Disability Gratitude

TW: This blog briefly discusses s*icidal thoughts.

I probably shouldn’t be at peace right now. It’s going to rain all exam season so I’ll be writing through (b)rain fog, there’s an excessive amount of recycling that needs to be taken out, I haven’t received a call from my new dermatologist yet, I’m worried I invested in this website for nothing, the list goes on. 

Despite everything going on, despite losing my remission, despite uncertainties in how I’ll handle work and school as everything progresses – I’m happy. I’m at peace. I’m feeling a lot of gratitude for a lot of things. And I’m feeling this gratitude and peace despite the hypervigilancy, the anxiety, and the brain fog. There is something about disability gratitude that encompasses our disabilities to make it feel so much more powerful. 

Because we are told by society that we should not be happy by any means. We look wrong, we speak wrong, we exist wrong. 

Because we are told by doctors that we are crazy. Or attention seeking. Or have low pain tolerances. 

Because we are told by policymakers that we don’t matter. We can’t vote. We can’t run for office. We can’t have political power.

Because we are told by our communities that we will never belong. Not at home, not at school, not at work, not at all.

So how can I feel gratitude? Why do I somehow have that will to keep going every day? To shift narratives, to challenge stigma, to just exist as I am? The non-disableds are going to have a field day with this (and I will go after anyone using me as inspiration porn) but I’m feeling gratitude because I am disabled. Because I am me, disabled. 

My disability gratitude didn’t come with the disability – it came after I hit my lowest point. I remember being stuck in bed at 17, sobbing and begging to die. I’m not a religious person, but I prayed for god to kill me. Not because I hated being disabled, but because I could not imagine living any longer than I had – it felt impossible, and overwhelming, and just cruel to imagine a future only to have it ripped away from me. 

Spoiler alert: I didn’t die. And as I kept not dying, I realized I had to start living. And to live knowing I could die at any time created this vulnerability and empathy I never had before. To start living, I had to acknowledge all the things I was so afraid of losing in death – the things that made my life worth living. As I realized I had so many things worth living for, I developed the will to fight for these things and the will to stay alive – to take the chemo and the steroids, to keep going to school and work, to keep living the life I love. When you understand what you have to lose, you realize what you have to do to keep those things – even when it feels impossible.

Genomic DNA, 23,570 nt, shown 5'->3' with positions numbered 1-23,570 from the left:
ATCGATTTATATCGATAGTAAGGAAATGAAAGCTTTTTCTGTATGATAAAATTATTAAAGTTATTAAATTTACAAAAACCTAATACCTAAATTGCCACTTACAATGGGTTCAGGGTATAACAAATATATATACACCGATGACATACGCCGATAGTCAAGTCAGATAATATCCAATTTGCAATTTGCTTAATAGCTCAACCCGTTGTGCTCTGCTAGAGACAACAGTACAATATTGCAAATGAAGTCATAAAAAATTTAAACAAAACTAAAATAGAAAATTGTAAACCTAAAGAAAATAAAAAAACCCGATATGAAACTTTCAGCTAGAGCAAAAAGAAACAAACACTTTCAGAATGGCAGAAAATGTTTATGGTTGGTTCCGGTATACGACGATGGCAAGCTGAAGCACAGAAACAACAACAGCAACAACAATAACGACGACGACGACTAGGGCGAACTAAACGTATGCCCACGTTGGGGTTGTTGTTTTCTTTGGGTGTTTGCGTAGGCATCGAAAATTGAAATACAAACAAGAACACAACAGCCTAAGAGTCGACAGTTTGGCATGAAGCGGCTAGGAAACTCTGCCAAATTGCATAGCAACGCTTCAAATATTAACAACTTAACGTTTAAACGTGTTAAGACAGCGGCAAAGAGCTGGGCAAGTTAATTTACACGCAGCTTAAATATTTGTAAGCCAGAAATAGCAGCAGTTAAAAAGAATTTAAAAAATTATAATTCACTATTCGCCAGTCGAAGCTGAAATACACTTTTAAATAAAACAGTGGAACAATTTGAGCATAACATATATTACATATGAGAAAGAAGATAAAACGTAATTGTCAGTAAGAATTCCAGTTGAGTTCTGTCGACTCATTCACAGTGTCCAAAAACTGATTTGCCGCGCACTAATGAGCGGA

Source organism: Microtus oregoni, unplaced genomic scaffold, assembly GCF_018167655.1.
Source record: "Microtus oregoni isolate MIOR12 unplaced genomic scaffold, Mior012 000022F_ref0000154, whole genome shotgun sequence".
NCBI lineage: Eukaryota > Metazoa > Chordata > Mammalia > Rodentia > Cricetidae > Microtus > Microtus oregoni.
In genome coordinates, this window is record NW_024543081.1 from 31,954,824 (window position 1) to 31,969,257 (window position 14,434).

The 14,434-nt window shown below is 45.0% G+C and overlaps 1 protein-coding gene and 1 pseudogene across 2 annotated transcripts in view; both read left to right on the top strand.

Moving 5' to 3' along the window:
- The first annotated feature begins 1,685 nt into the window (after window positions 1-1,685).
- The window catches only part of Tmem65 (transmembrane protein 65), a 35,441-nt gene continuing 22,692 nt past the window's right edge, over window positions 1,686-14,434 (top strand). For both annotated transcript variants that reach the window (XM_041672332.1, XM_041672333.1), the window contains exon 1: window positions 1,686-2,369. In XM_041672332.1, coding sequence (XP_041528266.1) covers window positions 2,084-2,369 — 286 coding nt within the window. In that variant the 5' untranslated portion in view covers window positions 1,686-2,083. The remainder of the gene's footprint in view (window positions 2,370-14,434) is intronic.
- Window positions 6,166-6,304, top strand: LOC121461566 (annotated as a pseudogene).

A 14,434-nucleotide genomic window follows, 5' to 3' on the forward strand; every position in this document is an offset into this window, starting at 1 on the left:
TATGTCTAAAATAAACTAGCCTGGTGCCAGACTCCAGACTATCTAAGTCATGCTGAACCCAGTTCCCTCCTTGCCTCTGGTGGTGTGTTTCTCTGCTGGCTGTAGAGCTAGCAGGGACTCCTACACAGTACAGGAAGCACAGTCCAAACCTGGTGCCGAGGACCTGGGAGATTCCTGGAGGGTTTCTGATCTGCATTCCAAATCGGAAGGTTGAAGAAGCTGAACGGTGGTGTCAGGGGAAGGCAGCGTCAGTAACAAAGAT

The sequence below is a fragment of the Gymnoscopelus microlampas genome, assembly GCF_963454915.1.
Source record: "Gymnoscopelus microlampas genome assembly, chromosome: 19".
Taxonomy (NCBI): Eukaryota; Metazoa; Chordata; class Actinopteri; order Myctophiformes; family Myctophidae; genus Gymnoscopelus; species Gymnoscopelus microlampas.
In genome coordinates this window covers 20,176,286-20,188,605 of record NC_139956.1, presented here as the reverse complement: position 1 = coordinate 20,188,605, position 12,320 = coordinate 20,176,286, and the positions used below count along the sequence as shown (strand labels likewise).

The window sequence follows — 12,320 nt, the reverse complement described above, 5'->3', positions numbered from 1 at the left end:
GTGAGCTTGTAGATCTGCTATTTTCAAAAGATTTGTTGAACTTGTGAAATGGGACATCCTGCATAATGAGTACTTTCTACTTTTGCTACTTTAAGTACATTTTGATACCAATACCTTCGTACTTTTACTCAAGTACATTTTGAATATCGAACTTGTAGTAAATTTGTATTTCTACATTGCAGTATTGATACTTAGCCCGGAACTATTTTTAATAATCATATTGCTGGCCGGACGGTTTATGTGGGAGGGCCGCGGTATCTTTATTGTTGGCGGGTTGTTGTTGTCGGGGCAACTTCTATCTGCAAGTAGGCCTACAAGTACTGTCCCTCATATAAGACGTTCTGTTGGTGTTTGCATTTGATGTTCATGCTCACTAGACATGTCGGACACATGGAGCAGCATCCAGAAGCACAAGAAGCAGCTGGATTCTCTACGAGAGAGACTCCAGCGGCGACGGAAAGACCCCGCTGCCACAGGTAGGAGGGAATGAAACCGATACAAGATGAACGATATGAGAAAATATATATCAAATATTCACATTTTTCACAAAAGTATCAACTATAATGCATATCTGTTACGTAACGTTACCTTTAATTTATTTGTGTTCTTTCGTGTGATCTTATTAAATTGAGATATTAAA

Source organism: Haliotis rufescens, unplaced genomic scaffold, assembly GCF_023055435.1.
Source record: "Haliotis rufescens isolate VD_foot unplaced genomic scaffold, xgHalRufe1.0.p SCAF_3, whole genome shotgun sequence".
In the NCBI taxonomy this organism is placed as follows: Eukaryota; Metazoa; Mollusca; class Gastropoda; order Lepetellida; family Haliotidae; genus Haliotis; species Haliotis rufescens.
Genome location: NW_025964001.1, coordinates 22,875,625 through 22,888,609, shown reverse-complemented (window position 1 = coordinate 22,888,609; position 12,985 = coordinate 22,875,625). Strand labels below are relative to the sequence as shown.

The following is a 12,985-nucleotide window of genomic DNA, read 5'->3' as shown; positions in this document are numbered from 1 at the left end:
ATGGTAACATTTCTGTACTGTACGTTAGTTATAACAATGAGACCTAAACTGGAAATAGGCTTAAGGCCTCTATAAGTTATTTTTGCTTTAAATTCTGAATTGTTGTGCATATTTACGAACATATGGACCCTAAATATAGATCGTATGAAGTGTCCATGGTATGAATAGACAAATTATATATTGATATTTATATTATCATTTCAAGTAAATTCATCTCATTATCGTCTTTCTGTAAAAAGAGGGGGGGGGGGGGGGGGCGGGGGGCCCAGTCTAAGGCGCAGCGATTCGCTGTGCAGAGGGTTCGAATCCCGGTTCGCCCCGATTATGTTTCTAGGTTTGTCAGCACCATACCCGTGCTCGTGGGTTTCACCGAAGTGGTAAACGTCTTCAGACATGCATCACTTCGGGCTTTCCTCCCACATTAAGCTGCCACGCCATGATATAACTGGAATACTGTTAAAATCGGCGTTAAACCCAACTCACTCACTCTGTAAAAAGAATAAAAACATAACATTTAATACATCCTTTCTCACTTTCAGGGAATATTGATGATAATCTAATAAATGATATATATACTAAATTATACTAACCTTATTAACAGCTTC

For me, staying alive was an accomplishment and an act of defiance. To live when I was not supposed to, to feel accomplishment where I should have felt defeat, to feel gratitude where I should have felt nothing. Existing as a disabled person is, in and of itself, an act of defiance. And to exist as a disabled person, feeling gratitude and vulnerability and fear and joy? It makes me just as human as everyone else. 

I love being disabled, or at least, I love who I am because I’m disabled. I don’t bother asking myself what life would have been like without my disabilities, but I know I wouldn’t be the same person in the slightest. Becoming disabled forced me to see the world in new ways, to find joy in new things, to understand that there is always some reason to keep going – even when it doesn’t feel that way. 

As for right now? I’m grateful for the disability community. I’m grateful for all the support for this blog. I’m grateful for the opportunities to share my experiences and make life feel a little less lonely for those going through the same things. I’m grateful for my job. I’m grateful for my vulnerability. I’m grateful for my family and friends. I’m grateful for my partner. I’m grateful for my life. And I’m grateful that at 17 I found the will to keep fighting when it felt impossible. Because I love my life, and I love being disabled.